Reviewby Carl Kimlinger,
Imprisoned Soul Reaper lieutenants Kira, Abarai and Hinamori collectively remember their days as Soul Reaper striplings, and separately come to the conclusion that escape is an attractive option. And escape they do, Abarai to train himself for the battle he knows is coming when Ichigo tries to save Rukia, Kira to rejoin his scheming captain Ichimaru, and Hinamori to avenge herself on the man she believes killed her beloved Captain Aizen, a quest that sends her crashing headfirst into a grudge match between her childhood friend Captain Hitsugaya and Ichimaru. With all of his comrades in one form of imprisonment or another, Ichigo is training to pull off bankai, the second release of his zanpaku-to, fully aware that he'll likely be alone against a host of Soul Reaper aces. For her part Rukia is lolling about it prison, remembering the death of Ganju's elder brother and generally wallowing in misery.
Coming off the high of some twenty-odd episodes of breathless, unpredictable battling bliss, Bleach's twelfth volume takes a break from the showdowns, rolling through a greatest hits list of annoying shounen fighting traits before gearing up for a return to form.
Checking the first off the list, before the volume even begins Ichigo is in the midst of training, cropping up each episode for the obligatory “his progress is inhuman” and “he might really be...” commentary from the sidelines. The volume quickly moves on to a series of lengthy and somber character-building flashbacks and then without a pause jumps into a lot of unnecessarily complicated, purposefully obtuse evil plotting. Ominously incomplete sentences are spouted with abandon (“Captain Aizen, the one who killed you was... cue the cut boys!”). Ichimaru squints evilly and makes pointedly ambiguous comments. Dark back-stories proliferate like angst-rodents. And all the while Ichigo's training keeps him conveniently out of the picture.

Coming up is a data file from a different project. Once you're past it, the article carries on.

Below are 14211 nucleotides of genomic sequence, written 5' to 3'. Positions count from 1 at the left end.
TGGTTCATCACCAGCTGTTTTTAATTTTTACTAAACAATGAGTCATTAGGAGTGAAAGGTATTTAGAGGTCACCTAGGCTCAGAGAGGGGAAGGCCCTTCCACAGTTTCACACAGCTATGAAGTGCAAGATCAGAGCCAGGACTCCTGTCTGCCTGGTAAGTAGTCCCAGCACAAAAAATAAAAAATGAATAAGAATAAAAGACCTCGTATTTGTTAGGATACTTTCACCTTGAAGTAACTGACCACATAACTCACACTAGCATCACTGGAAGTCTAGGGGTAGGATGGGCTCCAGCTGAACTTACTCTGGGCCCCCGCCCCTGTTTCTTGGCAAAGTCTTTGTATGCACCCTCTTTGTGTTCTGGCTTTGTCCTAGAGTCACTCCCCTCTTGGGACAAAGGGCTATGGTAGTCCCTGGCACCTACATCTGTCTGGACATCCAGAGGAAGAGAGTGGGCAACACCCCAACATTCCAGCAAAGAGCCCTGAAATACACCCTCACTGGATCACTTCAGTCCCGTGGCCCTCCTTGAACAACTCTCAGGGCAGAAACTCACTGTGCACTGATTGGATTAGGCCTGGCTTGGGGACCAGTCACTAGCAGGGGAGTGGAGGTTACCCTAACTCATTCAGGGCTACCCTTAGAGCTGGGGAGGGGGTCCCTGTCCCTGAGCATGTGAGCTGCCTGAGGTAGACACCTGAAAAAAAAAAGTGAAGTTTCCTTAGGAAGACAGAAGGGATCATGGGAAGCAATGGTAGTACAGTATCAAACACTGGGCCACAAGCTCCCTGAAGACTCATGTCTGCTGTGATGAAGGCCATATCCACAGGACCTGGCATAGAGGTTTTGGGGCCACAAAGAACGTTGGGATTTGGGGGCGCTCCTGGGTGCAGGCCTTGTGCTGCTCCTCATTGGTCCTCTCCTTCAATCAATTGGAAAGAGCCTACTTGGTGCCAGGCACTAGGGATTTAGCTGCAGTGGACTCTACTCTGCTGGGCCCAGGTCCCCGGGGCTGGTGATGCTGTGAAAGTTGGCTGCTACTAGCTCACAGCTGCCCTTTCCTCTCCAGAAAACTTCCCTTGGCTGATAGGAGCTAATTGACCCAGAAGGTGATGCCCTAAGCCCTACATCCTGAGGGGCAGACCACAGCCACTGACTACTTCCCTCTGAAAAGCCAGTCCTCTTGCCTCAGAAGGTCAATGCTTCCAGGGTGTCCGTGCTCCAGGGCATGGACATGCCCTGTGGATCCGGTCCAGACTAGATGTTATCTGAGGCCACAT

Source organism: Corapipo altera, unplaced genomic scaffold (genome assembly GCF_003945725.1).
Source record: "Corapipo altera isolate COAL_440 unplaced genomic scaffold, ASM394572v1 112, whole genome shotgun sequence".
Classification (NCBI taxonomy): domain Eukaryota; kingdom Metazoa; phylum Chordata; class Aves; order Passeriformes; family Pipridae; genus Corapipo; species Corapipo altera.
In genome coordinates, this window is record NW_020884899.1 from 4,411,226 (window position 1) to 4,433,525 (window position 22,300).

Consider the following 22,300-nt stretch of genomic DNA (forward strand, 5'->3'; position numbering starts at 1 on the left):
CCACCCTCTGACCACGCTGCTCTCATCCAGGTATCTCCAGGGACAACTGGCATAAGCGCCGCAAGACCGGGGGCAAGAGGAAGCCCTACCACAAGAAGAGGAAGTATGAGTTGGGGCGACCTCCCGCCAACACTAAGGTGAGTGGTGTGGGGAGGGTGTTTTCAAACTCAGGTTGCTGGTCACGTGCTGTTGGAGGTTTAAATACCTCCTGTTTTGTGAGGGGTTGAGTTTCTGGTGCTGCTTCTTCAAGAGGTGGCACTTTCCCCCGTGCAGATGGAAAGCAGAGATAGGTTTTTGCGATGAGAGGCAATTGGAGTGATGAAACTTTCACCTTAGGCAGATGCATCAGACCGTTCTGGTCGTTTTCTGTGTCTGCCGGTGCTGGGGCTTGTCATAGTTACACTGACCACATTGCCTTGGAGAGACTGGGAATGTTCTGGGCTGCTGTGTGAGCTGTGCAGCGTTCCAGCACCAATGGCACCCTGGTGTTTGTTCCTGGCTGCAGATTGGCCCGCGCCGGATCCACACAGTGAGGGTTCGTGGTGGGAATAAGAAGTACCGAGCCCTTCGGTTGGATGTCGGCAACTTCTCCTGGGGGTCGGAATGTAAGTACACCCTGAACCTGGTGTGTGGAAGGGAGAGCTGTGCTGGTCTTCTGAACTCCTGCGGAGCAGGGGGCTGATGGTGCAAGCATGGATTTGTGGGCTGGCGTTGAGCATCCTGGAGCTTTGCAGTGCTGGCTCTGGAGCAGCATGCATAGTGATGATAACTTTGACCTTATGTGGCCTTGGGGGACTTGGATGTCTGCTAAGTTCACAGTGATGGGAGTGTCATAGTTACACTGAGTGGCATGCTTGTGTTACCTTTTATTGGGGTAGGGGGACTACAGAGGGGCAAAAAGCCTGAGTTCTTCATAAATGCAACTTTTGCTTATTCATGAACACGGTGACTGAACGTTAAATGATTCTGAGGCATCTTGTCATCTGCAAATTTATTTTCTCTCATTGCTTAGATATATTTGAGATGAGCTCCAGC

Bleach has always been razor-honed genre fare, so it should come as no surprise that it touches on even the less entertaining tropes of its genre, just as it should come as no surprise that it sharpens those genre annoyances into something a little more pointed than its less accomplished peers are capable of. The complexity of the evil plots actually translates into unpredictability, and culminates in a spectacular captain-on-captain death-match. The episode-long flashbacks establish the emotional tensions that underlie this volume's (and undoubtedly future) violent clashes, and even at its most pretentiously tortured the series never loses its off-the-wall sense of humor.
That is, with the exception of the Rukia episode. There comes a time in the run of every shounen action series when the creators begin to believe their own hype and forget that their creation is basically escapist entertainment. This episode is Bleach's turn to make that particular mistake. Smothered with a painfully affected and utterly redundant voice over, ill-formed, and grafted onto the plot with a Frankensteinian lack of finesse, it's a terrible mistake indeed. It may resolve some plot issues and raise the emotional stakes of Ichigo's quest, but it is nevertheless a blessed relief when the episode's conclusion—in which the rug is pulled from under Ichigo, forcing him to conclude his training—finally heralds the imminent return of the series' less introspective, more orthopedically destructive side.